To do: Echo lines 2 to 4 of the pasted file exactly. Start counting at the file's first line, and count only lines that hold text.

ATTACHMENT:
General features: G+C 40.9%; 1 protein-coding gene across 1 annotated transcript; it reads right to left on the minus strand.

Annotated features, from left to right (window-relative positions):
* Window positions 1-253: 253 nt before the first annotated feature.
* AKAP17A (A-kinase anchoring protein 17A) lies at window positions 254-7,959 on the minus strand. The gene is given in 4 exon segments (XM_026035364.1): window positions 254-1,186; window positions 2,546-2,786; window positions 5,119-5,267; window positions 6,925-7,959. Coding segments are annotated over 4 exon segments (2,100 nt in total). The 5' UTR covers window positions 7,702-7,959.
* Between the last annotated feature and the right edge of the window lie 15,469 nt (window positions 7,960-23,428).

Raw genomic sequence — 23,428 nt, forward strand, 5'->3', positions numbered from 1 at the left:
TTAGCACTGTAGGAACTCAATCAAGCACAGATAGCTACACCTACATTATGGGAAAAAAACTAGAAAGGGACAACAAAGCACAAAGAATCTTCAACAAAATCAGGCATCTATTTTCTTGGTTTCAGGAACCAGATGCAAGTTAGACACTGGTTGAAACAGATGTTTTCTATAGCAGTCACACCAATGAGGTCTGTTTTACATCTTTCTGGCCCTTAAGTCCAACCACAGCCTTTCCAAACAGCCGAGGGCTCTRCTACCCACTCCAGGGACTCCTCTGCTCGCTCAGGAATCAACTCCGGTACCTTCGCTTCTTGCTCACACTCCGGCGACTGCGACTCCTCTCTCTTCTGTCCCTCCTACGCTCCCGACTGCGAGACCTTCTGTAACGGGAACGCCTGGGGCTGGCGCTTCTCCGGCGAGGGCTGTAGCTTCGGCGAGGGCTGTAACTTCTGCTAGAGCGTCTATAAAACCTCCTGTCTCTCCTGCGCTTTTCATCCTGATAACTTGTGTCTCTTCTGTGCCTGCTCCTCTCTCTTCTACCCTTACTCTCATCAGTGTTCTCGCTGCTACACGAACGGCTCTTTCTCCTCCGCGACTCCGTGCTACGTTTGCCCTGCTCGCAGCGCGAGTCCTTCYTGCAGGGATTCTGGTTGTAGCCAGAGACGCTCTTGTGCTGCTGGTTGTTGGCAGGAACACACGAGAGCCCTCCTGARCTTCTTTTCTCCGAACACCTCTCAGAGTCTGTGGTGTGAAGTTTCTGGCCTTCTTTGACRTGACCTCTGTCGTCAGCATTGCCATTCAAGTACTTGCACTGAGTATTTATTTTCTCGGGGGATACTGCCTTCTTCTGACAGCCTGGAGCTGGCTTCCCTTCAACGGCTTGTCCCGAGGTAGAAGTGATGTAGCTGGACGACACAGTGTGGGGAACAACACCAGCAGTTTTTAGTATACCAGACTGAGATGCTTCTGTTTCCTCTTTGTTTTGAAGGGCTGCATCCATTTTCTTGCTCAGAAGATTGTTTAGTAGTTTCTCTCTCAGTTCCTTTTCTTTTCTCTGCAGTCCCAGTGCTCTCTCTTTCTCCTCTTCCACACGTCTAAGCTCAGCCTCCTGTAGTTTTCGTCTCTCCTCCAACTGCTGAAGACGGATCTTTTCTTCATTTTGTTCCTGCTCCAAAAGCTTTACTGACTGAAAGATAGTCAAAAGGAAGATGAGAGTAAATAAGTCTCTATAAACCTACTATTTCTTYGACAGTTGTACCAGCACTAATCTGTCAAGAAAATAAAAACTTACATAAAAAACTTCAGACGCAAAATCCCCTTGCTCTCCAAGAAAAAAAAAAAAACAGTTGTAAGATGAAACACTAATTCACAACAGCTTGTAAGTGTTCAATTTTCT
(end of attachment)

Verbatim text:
Annotated features, from left to right (window-relative positions):
* Window positions 1-253: 253 nt before the first annotated feature.
* AKAP17A (A-kinase anchoring protein 17A) lies at window positions 254-7,959 on the minus strand. The gene is given in 4 exon segments (XM_026035364.1): window positions 254-1,186; window positions 2,546-2,786; window positions 5,119-5,267; window positions 6,925-7,959. Coding segments are annotated over 4 exon segments (2,100 nt in total). The 5' UTR covers window positions 7,702-7,959.